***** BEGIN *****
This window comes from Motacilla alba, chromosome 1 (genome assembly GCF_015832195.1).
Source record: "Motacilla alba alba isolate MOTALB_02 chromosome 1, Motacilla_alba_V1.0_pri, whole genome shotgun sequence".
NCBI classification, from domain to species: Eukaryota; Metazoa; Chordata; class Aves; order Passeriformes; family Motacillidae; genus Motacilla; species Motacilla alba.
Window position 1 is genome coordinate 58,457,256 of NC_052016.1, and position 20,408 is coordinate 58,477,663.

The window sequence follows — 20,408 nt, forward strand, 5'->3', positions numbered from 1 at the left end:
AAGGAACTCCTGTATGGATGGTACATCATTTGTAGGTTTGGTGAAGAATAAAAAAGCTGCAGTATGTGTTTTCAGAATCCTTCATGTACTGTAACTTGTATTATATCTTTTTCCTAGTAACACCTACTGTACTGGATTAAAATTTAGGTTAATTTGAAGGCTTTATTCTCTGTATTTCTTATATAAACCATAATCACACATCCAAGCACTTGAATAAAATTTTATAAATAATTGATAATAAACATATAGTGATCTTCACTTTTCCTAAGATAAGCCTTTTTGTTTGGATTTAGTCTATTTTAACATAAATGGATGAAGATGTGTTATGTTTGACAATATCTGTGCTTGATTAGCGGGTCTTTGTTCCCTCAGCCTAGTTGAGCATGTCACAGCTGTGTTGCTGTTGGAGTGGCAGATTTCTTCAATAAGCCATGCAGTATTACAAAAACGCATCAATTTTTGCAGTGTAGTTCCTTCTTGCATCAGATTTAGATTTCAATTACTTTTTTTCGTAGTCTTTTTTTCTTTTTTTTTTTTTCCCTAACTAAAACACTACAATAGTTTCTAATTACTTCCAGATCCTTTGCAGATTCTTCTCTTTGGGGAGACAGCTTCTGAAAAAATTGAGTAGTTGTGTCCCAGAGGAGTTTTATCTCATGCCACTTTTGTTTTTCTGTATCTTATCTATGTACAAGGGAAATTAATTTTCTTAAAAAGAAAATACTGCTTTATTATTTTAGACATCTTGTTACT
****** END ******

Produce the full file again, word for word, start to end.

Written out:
This window comes from Motacilla alba, chromosome 1 (genome assembly GCF_015832195.1).
Source record: "Motacilla alba alba isolate MOTALB_02 chromosome 1, Motacilla_alba_V1.0_pri, whole genome shotgun sequence".
NCBI classification, from domain to species: Eukaryota; Metazoa; Chordata; class Aves; order Passeriformes; family Motacillidae; genus Motacilla; species Motacilla alba.
Window position 1 is genome coordinate 58,457,256 of NC_052016.1, and position 20,408 is coordinate 58,477,663.

The window sequence follows — 20,408 nt, forward strand, 5'->3', positions numbered from 1 at the left end:
AAGGAACTCCTGTATGGATGGTACATCATTTGTAGGTTTGGTGAAGAATAAAAAAGCTGCAGTATGTGTTTTCAGAATCCTTCATGTACTGTAACTTGTATTATATCTTTTTCCTAGTAACACCTACTGTACTGGATTAAAATTTAGGTTAATTTGAAGGCTTTATTCTCTGTATTTCTTATATAAACCATAATCACACATCCAAGCACTTGAATAAAATTTTATAAATAATTGATAATAAACATATAGTGATCTTCACTTTTCCTAAGATAAGCCTTTTTGTTTGGATTTAGTCTATTTTAACATAAATGGATGAAGATGTGTTATGTTTGACAATATCTGTGCTTGATTAGCGGGTCTTTGTTCCCTCAGCCTAGTTGAGCATGTCACAGCTGTGTTGCTGTTGGAGTGGCAGATTTCTTCAATAAGCCATGCAGTATTACAAAAACGCATCAATTTTTGCAGTGTAGTTCCTTCTTGCATCAGATTTAGATTTCAATTACTTTTTTTCGTAGTCTTTTTTTCTTTTTTTTTTTTTCCCTAACTAAAACACTACAATAGTTTCTAATTACTTCCAGATCCTTTGCAGATTCTTCTCTTTGGGGAGACAGCTTCTGAAAAAATTGAGTAGTTGTGTCCCAGAGGAGTTTTATCTCATGCCACTTTTGTTTTTCTGTATCTTATCTATGTACAAGGGAAATTAATTTTCTTAAAAAGAAAATACTGCTTTATTATTTTAGACATCTTGTTACT